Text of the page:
November 26, 2018
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Once an avid theater student at Kenyon, Gracie Gardner ’13 now receives national acclaim as the winner of the American Playwriting Foundation’s 2017 Relentless Award.
The award, which includes a $45,000 prize and opportunities to present staged readings across the U.S. and Britain, was established in honor of the late Philip Seymour Hoffman to recognize innovative and challenging plays concerned with the pursuit of truth. The judges took particular interest in Gardner’s winning play — which has what the New York Times calls an “unprintable title.”
“Pussy Sludge” is one of several plays written by Gardner that have received critical acclaim for their deviation from the familiar. In her portfolio, Gardner tackles everything from teenage fencing to duck hunting. “I try to write things that feel unknown and scratch some new itch in the brain,” Gardner says of her work. “Because ultimately I’m writing for an audience and I think they deserve to be unsettled and transported.
“My practice revolves around uninhibited creativity, with the goal of accessing what is inaccessible to words,” Gardner says. “I’m more interested in characters who are driven by goodwill and radical kindness and exploring the limits of empathy. So that this play … was recognized on a national level gives me a huge amount of confidence in being as honest and unfiltered as I want to be.”
Though Gardner began writing plays when she was a child, she found her home within all things peculiar by splitting her time at Kenyon between the Department of Dance, Drama and Film and the Department of English, where she pursued poetry and challenged the boundaries of storytelling. Gardner says that together, this academic track gave her the “license to be more playful and rigorous with language.”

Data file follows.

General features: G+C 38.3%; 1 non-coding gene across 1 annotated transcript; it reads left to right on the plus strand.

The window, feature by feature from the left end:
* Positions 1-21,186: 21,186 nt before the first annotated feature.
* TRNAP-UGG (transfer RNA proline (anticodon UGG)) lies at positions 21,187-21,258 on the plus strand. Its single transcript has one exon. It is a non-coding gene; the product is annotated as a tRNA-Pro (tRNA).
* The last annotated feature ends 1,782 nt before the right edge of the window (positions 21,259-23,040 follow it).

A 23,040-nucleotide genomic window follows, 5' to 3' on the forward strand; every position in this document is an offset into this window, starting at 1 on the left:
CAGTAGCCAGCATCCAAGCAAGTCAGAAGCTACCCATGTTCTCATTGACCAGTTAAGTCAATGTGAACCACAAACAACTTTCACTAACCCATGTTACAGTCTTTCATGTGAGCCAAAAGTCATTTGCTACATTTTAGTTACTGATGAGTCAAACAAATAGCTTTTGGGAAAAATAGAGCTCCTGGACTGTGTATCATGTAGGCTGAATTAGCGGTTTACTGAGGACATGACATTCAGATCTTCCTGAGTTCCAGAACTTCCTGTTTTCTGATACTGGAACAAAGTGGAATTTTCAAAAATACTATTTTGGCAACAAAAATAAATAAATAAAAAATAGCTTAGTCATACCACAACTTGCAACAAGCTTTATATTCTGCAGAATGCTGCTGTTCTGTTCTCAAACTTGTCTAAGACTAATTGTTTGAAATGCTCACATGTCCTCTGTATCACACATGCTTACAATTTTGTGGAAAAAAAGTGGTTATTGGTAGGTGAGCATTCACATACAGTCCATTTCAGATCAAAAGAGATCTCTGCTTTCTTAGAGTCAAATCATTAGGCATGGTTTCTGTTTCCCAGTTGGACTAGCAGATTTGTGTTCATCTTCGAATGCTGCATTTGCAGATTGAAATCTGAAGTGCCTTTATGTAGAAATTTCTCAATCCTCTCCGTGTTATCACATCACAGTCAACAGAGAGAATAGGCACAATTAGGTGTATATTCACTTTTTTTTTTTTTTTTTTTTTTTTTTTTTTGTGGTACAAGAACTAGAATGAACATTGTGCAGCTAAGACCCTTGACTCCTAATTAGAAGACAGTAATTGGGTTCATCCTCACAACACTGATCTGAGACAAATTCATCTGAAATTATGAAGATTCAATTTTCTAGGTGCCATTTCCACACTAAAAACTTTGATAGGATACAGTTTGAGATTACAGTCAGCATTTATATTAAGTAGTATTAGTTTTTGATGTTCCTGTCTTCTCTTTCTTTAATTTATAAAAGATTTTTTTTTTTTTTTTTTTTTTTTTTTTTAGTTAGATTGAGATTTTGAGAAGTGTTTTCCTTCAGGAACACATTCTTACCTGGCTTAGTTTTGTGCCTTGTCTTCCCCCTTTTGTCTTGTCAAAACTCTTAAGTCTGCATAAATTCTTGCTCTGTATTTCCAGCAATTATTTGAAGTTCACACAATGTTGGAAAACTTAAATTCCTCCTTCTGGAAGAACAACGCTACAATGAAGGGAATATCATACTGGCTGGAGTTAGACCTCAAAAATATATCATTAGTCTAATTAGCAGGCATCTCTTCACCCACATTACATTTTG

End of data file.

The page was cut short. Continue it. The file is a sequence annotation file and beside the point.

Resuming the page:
Time spent at the Kenyon Playwrights Conference, being mentored by James Michael Playwright-in-Residence Wendy MacLeod '81, professor of drama, Brant Russell '02, assistant professor of acting at the University of Cincinnati College-Conservatory of Music, and Associate Professor of Drama and Film Ben Viccellio '98 helped Gardner further develop as a playwright, and countless hours spent between the Bolton and Hill theaters gave her an artistic “compass.” “The drama program … weaseled into my brain. It’s so embedded in the way I think about theater now.”
The community Gardner built with fellow drama students stretches beyond Gambier and continues to push her career forward. After finishing her time at Kenyon with a play at the Horn Gallery titled “Manning Manning Manning” — which focused on the famous football family of Cooper, Peyton and Eli Manning — Gardner embarked on a fellowship with the Atlantic Theater Company, thanks in part to connections that she strengthened at the Kenyon Playwrights Conference. The playwright’s most recent work, “Athena,” was commissioned and performed this spring at The Hearth, a female and non-binary centered theater run by Kenyon alumnae Julia Greer ’15 and Emma Miller ’15.
“I really value the hugely supportive community of Kenyon grads I’ve continued to work with professionally,” Gardner says.
Looking ahead, Gardner’s work, in collaboration with others, will continue to bolster that essential community in art. “There’s a line in Paula Vogel’s ‘Indecent’: ‘When you write a play, you are no longer alone’,” Gardner notes.
—Anna Libertin ’18